Russian state controlled gas producer Gazprom has resolved to issue so-called perpetual bonds from the country’s leading banks and pension funds in order to improve its balance sheet at a time when earnings remain insufficient for deleveraging and authorities seek to tie the company even closer to the political agenda.
Speaking on Wednesday in Moscow, Gazprom deputy executive board chairman Famil Sadygov said the monopoly and its consultants are preparing to sell perpetual bonds later this year in a bid to raise 150 billion rubles ($2 billion).
A perpetual bond that Gazprom initially trialled last year on international markets, imposed no obligation on the gas giant to redeem the principal by any stated date in the future.
In return, a holder of such bonds receives a contractual right to receive regular interest payments from Gazprom at fixed dates indefinitely.
No liability increase
Sadygov has acknowledged that under International Financial Reporting Standards, Gazprom has the right not to classify such bonds as a liability increasing total debt.
He acknowledged that Gazprom’s debt has remained at “uncomfortable levels” against its earnings since the company’s business was impacted by the Covid-19 pandemic and the subsequent drop in gas demand and energy prices.
According to Gazprom’s latest consolidated financial report, its gross long-term debt rose by over 3% to almost 4.4 trillion rubles by end of March this year against the end of December last year.
This happened despite reporting a sharp recovery in revenues to 2.3 trillion rubles in the first quarter of 2021 and net profit attributable to shareholders at 447 billion rubles, which was described by Sadygov as “the best quarterly result in the last two years”.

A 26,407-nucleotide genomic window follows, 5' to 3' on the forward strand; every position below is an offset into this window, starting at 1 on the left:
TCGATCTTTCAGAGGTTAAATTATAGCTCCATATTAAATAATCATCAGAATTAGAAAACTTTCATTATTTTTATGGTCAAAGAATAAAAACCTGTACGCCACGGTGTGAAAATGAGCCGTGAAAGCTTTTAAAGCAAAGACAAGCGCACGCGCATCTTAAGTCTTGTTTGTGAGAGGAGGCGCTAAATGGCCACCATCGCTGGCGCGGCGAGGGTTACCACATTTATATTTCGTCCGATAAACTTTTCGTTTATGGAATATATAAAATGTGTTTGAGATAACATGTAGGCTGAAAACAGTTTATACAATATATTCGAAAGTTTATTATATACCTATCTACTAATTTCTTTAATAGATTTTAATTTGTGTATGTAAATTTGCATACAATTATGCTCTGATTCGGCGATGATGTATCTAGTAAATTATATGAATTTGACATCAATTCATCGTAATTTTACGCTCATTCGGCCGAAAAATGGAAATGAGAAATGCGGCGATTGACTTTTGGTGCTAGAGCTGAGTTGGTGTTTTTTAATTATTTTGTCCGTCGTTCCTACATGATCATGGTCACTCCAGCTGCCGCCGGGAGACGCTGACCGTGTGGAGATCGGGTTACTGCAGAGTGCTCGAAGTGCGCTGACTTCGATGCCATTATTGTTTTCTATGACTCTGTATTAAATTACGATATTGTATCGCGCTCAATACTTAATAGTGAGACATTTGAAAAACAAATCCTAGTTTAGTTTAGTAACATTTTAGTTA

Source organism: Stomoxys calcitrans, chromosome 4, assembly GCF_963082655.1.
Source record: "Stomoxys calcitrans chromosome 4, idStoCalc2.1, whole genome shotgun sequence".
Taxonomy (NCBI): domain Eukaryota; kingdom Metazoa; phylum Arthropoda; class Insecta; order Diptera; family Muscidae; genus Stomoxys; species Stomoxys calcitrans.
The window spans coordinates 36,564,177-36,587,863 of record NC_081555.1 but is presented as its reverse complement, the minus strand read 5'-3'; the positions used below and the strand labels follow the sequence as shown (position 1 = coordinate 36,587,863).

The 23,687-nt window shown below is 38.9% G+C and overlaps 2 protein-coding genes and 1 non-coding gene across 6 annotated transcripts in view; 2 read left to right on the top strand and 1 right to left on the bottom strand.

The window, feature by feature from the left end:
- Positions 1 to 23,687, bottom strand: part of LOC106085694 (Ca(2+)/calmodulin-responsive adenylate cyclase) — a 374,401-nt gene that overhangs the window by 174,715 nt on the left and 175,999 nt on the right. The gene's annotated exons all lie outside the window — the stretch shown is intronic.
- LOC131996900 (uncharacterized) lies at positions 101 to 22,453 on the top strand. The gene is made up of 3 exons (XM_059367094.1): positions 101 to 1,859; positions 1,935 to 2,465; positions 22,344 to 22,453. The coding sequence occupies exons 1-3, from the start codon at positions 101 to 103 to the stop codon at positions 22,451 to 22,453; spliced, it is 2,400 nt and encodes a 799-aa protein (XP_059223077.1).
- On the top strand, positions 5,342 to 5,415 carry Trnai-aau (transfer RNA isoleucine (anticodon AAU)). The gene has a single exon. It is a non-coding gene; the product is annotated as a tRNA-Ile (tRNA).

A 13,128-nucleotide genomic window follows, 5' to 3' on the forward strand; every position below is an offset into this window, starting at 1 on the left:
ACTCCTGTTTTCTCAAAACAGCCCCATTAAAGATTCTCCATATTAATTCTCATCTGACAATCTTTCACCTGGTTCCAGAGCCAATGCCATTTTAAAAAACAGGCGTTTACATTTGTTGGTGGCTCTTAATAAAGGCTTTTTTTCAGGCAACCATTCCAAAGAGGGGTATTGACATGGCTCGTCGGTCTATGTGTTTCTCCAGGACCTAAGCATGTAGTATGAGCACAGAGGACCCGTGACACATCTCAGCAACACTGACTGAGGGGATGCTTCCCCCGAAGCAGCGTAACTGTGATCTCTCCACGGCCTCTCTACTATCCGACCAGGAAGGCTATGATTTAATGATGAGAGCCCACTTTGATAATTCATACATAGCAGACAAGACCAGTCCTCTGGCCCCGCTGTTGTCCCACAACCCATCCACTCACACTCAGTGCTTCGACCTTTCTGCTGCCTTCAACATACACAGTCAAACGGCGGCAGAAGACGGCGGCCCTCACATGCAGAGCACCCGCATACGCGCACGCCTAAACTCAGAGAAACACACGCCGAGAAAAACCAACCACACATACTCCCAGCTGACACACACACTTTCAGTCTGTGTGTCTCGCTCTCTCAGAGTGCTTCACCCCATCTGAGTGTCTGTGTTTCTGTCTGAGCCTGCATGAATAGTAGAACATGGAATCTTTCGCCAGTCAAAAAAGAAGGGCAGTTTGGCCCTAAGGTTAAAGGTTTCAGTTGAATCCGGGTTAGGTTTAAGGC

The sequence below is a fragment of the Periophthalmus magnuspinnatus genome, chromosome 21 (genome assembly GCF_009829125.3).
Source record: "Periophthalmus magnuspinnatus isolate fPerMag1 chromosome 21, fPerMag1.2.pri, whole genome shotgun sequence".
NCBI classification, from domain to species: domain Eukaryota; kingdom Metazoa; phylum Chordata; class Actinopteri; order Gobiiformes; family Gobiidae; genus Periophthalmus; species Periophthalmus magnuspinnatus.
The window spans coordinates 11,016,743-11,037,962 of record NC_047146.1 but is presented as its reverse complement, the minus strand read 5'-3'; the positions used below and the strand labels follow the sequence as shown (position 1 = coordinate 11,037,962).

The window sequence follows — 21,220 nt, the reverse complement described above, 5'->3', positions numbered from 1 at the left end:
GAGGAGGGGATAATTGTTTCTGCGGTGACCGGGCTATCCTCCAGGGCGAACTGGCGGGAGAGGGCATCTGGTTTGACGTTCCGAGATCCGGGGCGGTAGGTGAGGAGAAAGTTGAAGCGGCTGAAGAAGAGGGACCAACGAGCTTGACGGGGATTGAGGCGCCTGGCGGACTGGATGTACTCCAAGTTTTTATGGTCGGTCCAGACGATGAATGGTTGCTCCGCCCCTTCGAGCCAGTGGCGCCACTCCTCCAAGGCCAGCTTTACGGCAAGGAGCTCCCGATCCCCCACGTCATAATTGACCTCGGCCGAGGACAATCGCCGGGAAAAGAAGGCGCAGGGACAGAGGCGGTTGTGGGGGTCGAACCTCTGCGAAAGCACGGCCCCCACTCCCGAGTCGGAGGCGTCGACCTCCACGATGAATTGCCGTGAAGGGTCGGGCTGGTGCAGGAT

Sadygov said he expects to raise a total of 526 billion rubles by 2025 from selling perpetual bonds to Russian institutional investors, such as major state controlled and privately held banks and pension funds.
There are no immediate plans to offer such bonds to private investors, he added.
Domestic network expansion demands
He admitted that Gazprom's decision to sell unredeemable bonds was driven by demands from Russian authorities for new infrastructure projects.
This includes new distribution networks in remote areas, delivering natural gas to town and villages where many residents still use wood to cook food and heat their homes.
Gazprom has to sell gas to the Russian population at discounted price regulated by the government, so investments into such local networks are usually not commercially attractive.
The government sees its push for the wider availability of cheap gas as a means to boost approval ratings amidst the country’s economic decline.
Russia is due to hold nationwide elections to the lower house of parliament, the Duma, this autumn, with the ruling party United Russia aiming to retain majority seats despite discontent over numerous corruption investigations into its members' acrtivities.